b)Virtualization-While the vulnerabilities to the underlying physical resources remain, the additional vulnerabilities of the virtualized environment pose an added layer of risk.
c)Data stored on the internet especially in large volumes on the cloud are prone to cyber-attacks, having said that most cloud providers do have stringent security measures in place.

III.The other type of risk is to do with Legal and Industry compliance aspects. There are regulations e.g., HIPAA in the United States and the Data Protection Directive in the European Union which require compliance reporting through the life cycle of data. How that can be ensured when data is hosted by a 3rd party on the cloud has been one of the concerns.

CIOL: How does a company pick a strong test tool?

RS: There are tools for a range of testing activities. For each type of testing, there are many Tool vendors who have come out with products.

Many of the vendors provide tools for end-to-end test activities. Choosing a Tool or Tool platform is very much context driven depending on:

Application technology: Web applications are supported by most tool vendors. Applications based on niche technologies have limited tool options for testing.

Cost of the tools- This is relative and depends on the size of business, application criticality, company policy etc.
Availability of skill set , ease of use, learning curve of the tool.
Extent and quality of support provided by the Tool vendor.Alignment with existing tools and technologies. An organization using UFT from HP may prefer to extend their partnership and select load Runner performance testing tool from HP itself.

2 strong trends in recent years are:
The growing maturity and adoption of Open Source tools for a wide range of testing activities. Though these tools require skilled resources to use, their cost advantages make them a very good option for companies to choose.

Many of the tools are now being delivered in SaaS model over the cloud. This is increasingly becoming a criterion for companies to choose a testing tool for to gain the benefits of Cloud.

CIOL: What is the role of APM (Application Performance Monitoring) in cloud testing?

RS: APM tools find usage in- test and live environments, in-house as well as cloud deployments. Major vendors like – Compuware and CA to name a couple have come out with products to address these use cases.
During performance testing, the APM tools provide a complete and in-depth view of system and application performance including:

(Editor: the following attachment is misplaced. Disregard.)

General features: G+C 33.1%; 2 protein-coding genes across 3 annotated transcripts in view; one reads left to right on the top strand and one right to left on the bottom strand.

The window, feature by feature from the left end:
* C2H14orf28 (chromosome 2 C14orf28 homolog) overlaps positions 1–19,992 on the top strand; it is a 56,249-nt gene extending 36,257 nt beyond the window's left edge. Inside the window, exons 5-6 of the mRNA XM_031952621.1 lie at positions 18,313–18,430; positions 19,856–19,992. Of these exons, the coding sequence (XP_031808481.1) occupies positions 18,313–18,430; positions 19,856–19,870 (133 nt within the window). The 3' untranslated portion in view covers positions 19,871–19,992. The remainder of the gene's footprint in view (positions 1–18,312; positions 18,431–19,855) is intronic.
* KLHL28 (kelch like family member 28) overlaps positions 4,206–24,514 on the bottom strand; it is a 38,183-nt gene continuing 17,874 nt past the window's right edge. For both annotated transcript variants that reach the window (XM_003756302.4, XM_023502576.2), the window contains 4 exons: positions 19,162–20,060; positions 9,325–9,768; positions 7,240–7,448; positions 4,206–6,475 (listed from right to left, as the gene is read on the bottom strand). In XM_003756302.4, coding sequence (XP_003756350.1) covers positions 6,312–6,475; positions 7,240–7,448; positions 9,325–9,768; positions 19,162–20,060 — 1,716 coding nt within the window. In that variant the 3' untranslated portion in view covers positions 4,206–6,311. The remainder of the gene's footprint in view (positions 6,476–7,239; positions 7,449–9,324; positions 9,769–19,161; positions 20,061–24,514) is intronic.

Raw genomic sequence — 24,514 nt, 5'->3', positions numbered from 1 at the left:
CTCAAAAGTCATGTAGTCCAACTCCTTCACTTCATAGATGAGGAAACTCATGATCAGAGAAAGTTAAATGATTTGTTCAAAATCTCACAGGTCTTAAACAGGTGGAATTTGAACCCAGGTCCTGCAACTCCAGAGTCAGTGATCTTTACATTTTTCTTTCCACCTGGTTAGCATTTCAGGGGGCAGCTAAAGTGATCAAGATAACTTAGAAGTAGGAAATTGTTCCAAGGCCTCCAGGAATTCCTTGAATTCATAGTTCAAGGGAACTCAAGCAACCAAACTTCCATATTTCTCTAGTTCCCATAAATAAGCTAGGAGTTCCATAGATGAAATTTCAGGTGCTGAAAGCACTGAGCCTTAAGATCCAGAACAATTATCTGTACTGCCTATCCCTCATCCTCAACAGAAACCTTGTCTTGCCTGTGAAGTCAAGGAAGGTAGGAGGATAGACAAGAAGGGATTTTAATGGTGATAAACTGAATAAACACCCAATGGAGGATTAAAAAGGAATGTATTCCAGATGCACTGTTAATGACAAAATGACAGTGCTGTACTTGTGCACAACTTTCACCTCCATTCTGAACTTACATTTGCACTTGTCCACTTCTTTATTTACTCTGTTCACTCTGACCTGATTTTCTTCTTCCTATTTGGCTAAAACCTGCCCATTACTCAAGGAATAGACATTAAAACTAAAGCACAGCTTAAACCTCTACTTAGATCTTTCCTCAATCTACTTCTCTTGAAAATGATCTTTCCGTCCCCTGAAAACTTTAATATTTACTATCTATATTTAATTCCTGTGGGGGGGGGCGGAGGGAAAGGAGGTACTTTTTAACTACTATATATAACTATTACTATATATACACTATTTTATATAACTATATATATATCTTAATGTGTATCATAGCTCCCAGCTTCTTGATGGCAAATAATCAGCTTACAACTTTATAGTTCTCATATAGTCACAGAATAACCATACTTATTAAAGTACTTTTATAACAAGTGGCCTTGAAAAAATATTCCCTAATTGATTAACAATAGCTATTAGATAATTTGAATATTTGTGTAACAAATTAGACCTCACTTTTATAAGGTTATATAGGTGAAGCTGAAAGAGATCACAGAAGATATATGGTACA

Resource utilization at the level of server, application, user, transaction to help in better analysis, performance troubleshooting and capacity planning.

Analyze performance down to the method level, break-down performance bottlenecks and pin-point latencies at each layer of the architecture from the UI to the back-end database and service components.

This advanced analysis is especially helpful in the Cloud context because of the dynamic, complex and multiple components involved in cloud architecture. This analysis is also very helpful in defining auto-scaling strategies for cloud hosting.

CIOL: What is an SLA (Service – level agreement) and why is it important?

RS: Any professional service undertaking between two parties should have suitable SLAs to promote the interests of the buyer and provide incentives for the service provider. It defines the standards for the service, sets expectations and is like a warranty for the customer.
In case of cloud services, the cloud provider’s quality of service directly impacts the Business of the customer and therefore, becomes extremely important.

Common SLAs which would be of interest are:
Availability- Network, cluster, Infrastructure
Data compliance

If you look at SLAs stated by Cloud providers, most of the focus is on Availability only. The buyers get Service credits for the provider’s deviations from availability SLAs. But, it is necessary to read through the fine print and clarify how Availability SLAs are actually defined and how the other service parameters critical to the business are guaranteed.

No Comments so fars

Jump into a conversation

No Comments Yet!

You can be the one to start a conversation.